Man Up! How does trying to sound masculine affect your voice?

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photo from http://www.pinknews.co.uk 

Hey Friends,

In this episode, we explore deeper sociological issues around masculinity, and how trying to sound masculine might be impacting and even impeding your vocal expression.

The pressures men face to have a deep, masculine-sounding voice are real, and often, our male clients, to get what they think is that sound, end up pressing their voices down in a way that makes their voices sound monotone, mumbly and trapped.

This is a pressure that faces both men and women because a deeper, more ‘masculine’ sound is also associated with more gravitas and authority, so women also try to emulate this sound, and often in the same way, by pressing their voices down.

The issue with this pressing down strategy is it lowers your voice pitch potentially beyond where your voice wants to sit naturally, so you’re having to suppress not just your voice but maybe also your feelings so that your voice doesn’t move.

There is nothing wrong with wanting a more masculine sound in your voice, but there are healthier ways to find it.

Themes that come up are:
1. the difference between a lower pitch and a deeper resonance, and how to find both vocally
2. Exploring the idea that maybe there are ways to be a man in a more empowered way? That involves putting yourself out there more vocally, being more honest about who you are, and in doing so letting more of your body resonate, so you can find that deeper resonance?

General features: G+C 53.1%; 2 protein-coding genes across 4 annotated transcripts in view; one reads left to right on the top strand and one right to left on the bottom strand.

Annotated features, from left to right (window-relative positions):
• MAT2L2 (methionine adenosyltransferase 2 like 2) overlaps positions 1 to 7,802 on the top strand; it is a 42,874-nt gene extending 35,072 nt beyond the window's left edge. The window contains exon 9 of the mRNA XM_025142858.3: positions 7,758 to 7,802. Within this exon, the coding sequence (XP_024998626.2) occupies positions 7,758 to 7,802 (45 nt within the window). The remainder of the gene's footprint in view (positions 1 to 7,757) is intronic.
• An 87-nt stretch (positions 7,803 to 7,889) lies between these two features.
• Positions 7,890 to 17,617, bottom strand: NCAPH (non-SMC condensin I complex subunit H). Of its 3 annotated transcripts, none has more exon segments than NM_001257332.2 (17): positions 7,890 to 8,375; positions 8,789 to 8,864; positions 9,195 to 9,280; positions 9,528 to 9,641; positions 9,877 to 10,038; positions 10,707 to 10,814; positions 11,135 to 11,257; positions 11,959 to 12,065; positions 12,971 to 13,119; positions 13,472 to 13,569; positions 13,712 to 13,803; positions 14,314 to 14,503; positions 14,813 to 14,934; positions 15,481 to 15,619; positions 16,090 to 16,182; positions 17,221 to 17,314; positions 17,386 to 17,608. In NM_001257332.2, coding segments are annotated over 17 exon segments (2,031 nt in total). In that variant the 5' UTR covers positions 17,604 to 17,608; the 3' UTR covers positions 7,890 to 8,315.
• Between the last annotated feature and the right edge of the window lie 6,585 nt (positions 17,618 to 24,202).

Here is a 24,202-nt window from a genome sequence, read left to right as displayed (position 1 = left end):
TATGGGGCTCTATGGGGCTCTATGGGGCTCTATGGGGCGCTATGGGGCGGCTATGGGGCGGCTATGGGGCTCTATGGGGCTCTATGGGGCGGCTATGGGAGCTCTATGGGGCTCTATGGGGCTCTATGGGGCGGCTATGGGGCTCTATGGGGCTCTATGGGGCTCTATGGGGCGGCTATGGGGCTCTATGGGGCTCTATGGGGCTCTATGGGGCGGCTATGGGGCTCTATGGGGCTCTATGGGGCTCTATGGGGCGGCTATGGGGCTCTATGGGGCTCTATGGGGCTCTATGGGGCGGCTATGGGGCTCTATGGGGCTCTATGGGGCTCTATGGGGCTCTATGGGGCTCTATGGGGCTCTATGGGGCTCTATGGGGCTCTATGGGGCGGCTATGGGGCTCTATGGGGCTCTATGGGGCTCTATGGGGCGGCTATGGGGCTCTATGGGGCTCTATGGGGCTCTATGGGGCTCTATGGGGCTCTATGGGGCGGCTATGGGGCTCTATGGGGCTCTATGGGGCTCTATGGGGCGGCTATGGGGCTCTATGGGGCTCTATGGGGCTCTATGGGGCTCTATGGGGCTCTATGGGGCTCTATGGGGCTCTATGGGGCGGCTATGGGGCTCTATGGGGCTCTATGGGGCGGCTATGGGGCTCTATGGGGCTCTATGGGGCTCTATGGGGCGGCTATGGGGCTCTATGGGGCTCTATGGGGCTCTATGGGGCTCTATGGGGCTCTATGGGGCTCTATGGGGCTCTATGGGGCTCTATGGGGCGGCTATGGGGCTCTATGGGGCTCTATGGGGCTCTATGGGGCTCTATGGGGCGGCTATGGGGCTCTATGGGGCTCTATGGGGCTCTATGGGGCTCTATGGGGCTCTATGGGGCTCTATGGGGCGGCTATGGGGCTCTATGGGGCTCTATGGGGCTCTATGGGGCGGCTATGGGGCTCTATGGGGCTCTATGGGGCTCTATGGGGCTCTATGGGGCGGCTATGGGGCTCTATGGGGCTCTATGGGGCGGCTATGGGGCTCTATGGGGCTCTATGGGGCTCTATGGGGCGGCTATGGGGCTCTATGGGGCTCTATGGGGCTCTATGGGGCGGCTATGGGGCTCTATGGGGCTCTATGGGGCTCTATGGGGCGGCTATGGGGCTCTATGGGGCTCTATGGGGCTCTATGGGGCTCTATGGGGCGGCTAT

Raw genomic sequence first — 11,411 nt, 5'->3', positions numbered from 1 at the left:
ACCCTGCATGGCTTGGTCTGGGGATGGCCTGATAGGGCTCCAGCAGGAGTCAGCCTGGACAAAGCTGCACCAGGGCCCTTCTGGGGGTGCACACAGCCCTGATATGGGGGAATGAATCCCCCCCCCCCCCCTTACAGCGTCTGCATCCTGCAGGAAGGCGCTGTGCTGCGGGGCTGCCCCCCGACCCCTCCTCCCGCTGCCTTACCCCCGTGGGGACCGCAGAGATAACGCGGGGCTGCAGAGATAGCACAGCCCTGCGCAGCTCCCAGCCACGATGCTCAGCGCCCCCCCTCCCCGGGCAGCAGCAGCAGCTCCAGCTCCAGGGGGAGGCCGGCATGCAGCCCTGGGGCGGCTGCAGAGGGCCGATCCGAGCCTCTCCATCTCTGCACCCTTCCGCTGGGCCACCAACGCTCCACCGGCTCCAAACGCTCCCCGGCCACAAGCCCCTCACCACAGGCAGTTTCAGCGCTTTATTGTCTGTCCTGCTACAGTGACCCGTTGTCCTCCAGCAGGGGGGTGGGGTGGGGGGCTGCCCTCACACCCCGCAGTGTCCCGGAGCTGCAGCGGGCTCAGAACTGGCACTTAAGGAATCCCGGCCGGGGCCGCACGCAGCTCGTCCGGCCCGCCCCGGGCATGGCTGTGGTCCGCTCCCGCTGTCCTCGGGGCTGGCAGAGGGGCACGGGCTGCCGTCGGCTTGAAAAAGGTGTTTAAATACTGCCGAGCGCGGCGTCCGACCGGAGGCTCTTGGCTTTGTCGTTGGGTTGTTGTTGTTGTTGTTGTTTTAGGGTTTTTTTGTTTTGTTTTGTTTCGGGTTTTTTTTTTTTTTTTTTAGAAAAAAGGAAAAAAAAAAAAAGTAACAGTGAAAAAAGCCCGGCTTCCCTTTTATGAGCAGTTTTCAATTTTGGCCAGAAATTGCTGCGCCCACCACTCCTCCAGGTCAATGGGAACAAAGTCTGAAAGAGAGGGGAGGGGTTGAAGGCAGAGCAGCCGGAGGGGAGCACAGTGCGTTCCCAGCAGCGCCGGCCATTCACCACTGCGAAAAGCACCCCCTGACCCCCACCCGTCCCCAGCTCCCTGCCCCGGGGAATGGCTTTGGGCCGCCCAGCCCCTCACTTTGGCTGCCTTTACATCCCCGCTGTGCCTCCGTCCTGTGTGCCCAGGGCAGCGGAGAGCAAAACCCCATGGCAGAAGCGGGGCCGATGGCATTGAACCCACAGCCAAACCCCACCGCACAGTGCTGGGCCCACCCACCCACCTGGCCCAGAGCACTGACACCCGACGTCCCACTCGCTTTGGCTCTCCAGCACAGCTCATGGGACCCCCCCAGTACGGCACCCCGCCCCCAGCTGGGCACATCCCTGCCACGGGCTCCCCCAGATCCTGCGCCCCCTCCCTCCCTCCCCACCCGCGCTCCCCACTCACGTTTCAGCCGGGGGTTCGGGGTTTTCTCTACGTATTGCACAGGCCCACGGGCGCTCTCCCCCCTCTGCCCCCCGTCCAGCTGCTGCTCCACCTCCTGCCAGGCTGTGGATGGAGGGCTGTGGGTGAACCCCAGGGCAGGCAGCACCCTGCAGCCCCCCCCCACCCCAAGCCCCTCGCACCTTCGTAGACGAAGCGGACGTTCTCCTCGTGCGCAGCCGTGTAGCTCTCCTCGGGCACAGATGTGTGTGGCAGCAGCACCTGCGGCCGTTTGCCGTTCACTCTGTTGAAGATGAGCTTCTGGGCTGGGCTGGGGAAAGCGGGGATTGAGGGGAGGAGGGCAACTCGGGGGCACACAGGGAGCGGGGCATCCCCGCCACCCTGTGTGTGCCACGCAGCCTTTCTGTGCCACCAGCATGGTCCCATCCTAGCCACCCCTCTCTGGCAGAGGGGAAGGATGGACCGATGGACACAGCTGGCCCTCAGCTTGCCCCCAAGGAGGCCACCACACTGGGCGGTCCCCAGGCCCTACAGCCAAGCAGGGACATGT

3. Can this be true for women too who are wanting to access their deeper sound?
4. Simple exercises you can do to feel the difference between pitch and resonance

If you’re interested in a warm up that particularly addresses this issue, you can find one here.

The above warm up and this episode are also in podcast form– you can find them by searching for ‘BeSpoke Speaks’ on iTunes, Buzzsprout, Spotify, GooglePodcasts and Stitcher.

This masculinity issue can come up in a variety of performance and public speaking contexts, as well as personal communication contexts. We’re especially curious to hear from the men listening what questions this sparks for you and how this issue affects you.

Take good care,

Christine & Lindsay

 

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